I’ve been all over the map when it comes to an emergency fund and how much money should be stored in one.
I used to think that a nice, cushy emergency fund was important and necessary. I couldn’t take the risk of losing my job and not being able to pay the bills!
Then, I swung hard to the other side of the emergency fund spectrum and realized the risk of not investing my money. By keeping money stored in a bank account, I was foregoing potential returns!
Finally, I settled somewhere back in the middle. I now employ the mantra that one of my good friends told me, “do whatever helps you sleep at night.”
Not sure how much should be in your emergency fund that will help you sleep at night? Below we’ll dive into exactly what you should take into account when determining how much money to store in your emergency fund (and where to store it!).
But first things first…
What Exactly is an Emergency Fund?
An emergency fund is exactly what it sounds like – money you have set aside for emergencies.
Vanguard describes it well, “An emergency fund is a stash of money set aside to cover the financial surprises life throws your way.”
These financial surprises could include things like:
- An expected medical expense.
- House or car repairs from an accident.
- A loss of a job (and income).
Really, an emergency is any unplanned expense that you might not be able to cover with your regular income. And an emergency fund can help pay for those expenses.
Keep in mind, you should avoid using your emergency fund for “wants”, like a new bike or fun vacation. For those expenses, you should look to set up sinking funds.
What the “Experts” Say
Like with most things, personal finance experts do not agree on how much you should put in your emergency fund.
Some believe in no emergency fund because of the opportunity cost of not investing. Any money you have sitting in a bank account is missing out on the potential 7% annual return from the stock market.
The pros of no emergency fund are:
- Investment growth: If you invest $20,000 over 40 years (with only 5% returns) it would turn into about $134,000. If that money sat in a bank account with 0% interest, it would still be $20,000. You’re missing out on $114,000 in returns by foregoing that investment.
- Other ways to pay: Those against emergency funds are not saying emergencies won’t happen, they’re just saying you can find other ways to pay for them. Whether it’s through credit cards, regular income, or investments, they believe they can find a way to cover emergencies if they happen.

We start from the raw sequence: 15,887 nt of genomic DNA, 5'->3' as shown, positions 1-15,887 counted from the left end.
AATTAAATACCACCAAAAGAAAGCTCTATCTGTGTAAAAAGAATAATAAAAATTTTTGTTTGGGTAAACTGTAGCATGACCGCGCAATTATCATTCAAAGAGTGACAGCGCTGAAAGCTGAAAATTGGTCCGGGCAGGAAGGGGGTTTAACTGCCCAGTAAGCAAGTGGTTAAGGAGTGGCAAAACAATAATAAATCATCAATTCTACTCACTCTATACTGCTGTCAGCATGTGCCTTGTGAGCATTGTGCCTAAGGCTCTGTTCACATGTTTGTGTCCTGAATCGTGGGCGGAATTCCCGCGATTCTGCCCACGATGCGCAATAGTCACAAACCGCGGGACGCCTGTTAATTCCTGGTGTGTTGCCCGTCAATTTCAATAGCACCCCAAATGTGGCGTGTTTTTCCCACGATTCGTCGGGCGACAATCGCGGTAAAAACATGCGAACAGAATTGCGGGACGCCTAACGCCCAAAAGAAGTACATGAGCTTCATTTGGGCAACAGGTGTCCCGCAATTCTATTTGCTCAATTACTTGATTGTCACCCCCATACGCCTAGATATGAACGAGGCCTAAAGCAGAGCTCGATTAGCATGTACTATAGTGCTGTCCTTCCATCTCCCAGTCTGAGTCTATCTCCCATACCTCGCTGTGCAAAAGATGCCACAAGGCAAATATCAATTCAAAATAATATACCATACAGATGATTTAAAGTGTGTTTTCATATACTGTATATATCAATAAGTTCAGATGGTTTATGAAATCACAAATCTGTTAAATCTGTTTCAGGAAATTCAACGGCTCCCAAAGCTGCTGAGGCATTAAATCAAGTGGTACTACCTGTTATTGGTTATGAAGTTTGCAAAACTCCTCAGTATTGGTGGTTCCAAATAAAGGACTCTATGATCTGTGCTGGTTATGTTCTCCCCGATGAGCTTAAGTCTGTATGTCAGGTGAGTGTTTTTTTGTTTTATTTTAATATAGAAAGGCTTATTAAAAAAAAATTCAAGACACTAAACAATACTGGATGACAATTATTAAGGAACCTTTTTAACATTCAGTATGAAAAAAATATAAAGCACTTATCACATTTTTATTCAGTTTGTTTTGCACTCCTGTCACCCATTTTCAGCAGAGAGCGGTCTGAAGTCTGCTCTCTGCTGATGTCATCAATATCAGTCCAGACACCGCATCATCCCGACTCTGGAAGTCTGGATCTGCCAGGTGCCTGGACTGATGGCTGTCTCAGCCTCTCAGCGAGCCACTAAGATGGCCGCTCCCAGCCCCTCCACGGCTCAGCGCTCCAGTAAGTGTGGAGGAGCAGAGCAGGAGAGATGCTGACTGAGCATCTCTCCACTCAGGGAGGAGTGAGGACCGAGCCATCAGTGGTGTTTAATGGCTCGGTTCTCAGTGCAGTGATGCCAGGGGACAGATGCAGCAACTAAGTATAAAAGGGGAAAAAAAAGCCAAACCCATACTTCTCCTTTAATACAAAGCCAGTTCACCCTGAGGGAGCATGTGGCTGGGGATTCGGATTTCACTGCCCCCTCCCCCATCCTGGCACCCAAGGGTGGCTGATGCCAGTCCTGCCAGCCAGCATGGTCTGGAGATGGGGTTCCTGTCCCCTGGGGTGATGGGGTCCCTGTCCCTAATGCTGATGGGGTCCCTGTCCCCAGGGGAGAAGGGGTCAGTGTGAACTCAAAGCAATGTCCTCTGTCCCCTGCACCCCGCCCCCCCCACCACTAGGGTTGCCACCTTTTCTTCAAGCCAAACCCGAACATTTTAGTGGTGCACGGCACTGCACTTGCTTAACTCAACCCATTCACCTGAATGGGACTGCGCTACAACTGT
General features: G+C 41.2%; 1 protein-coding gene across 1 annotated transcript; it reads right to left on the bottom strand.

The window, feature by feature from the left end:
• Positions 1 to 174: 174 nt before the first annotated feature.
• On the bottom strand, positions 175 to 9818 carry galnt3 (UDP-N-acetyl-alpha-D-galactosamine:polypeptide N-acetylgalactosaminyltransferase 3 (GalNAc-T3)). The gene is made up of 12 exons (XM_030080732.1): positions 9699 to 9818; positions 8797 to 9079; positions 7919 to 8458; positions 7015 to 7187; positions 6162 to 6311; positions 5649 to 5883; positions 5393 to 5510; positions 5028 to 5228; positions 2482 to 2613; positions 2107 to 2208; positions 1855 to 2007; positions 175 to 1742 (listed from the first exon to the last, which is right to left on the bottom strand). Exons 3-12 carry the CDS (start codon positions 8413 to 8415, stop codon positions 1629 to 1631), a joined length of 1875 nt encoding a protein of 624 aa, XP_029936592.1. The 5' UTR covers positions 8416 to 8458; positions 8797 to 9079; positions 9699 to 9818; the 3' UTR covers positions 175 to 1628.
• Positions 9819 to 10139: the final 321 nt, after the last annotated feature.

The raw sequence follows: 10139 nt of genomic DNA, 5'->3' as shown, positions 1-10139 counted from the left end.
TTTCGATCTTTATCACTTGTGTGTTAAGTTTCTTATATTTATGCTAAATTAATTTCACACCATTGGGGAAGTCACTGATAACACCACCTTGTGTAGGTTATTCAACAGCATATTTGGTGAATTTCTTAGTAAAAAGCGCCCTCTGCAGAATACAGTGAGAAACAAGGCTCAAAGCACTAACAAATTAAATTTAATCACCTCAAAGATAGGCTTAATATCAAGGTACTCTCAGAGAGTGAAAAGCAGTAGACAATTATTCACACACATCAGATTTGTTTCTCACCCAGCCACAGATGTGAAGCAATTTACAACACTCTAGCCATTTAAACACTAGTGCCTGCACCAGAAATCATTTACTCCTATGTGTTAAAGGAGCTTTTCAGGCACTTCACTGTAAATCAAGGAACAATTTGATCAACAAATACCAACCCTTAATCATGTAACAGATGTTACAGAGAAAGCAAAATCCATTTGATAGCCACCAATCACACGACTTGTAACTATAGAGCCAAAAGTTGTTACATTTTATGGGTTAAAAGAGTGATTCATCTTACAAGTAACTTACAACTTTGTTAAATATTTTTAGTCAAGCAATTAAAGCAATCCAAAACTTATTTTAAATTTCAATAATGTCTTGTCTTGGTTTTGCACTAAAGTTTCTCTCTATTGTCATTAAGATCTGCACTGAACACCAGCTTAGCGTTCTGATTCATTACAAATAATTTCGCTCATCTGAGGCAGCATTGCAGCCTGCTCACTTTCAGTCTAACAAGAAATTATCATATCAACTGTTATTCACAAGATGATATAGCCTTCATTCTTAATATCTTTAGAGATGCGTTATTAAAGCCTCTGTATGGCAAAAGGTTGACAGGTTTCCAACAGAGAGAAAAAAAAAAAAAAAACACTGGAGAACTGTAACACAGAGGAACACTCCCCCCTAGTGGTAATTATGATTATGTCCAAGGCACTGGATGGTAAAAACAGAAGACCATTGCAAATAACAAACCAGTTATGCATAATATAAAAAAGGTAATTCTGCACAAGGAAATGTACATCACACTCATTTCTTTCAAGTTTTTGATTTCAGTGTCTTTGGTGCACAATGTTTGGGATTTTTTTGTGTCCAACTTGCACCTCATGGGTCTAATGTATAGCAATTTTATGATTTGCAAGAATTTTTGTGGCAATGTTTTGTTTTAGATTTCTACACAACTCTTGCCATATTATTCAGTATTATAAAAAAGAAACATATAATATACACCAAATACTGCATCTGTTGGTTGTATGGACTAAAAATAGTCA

Others think that everyone should be prepared to pay for emergencies with cash, not by withdrawing investments.
The pros of having an emergency fund are:
- Easily pay for… emergencies: Having an emergency fund means you don’t have to think twice about how to pay for unexpected expenses.
- No short term investment losses: With an emergency fund, you also don’t have to worry about pulling money out of the stock market (or other investment) before you planned to (and potentially when the market is at a low point).
In general, everyone sits somewhere on the spectrum below. Recommending having an emergency fund with anywhere between 0 months of expenses and 12+ months of expenses in savings.
Here are some questions to ask yourself to figure out where you should sit on the spectrum:
- Do you have a lot of potential emergencies that could occur at any moment?
- Do you own a house or car?
- Is there a lack of job security in the industry you work?
- Do you have a history of medical issues?
- Are you naturally a risk-averse person?
- Do you already max out your 401(k)?
- Do you already max out an IRA?
- Are you living pay check to pay check, for the most part?
- Do you have a family to support?
The more questions you answered “yes” to, the farther right you should be on the spectrum. If you answered “no” more often, then you should likely sit on the left side of the spectrum.
Where Should You Put Your Emergency Fund
Alright, let’s say you landed somewhere right of “0 months” on the emergency fund spectrum. Where should you store that cash?
High Yield Savings Account
In my opinion, a high yield savings account is the best place. For a few reasons:
- Safety: Most high yield savings accounts are FDIC insured for up to $250,000. Like any standard bank account.